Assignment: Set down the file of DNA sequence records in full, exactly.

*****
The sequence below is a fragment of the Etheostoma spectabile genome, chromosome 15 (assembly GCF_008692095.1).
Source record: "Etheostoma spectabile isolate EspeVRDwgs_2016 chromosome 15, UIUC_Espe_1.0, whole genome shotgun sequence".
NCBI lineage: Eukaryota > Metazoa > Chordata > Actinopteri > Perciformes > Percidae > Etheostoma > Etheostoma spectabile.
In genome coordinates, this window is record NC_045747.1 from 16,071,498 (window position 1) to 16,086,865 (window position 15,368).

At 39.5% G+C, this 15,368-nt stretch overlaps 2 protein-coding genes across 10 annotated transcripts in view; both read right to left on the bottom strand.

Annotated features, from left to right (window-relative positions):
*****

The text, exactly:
The sequence below is a fragment of the Etheostoma spectabile genome, chromosome 15 (assembly GCF_008692095.1).
Source record: "Etheostoma spectabile isolate EspeVRDwgs_2016 chromosome 15, UIUC_Espe_1.0, whole genome shotgun sequence".
NCBI lineage: Eukaryota > Metazoa > Chordata > Actinopteri > Perciformes > Percidae > Etheostoma > Etheostoma spectabile.
In genome coordinates, this window is record NC_045747.1 from 16,071,498 (window position 1) to 16,086,865 (window position 15,368).

At 39.5% G+C, this 15,368-nt stretch overlaps 2 protein-coding genes across 10 annotated transcripts in view; both read right to left on the bottom strand.

Annotated features, from left to right (window-relative positions):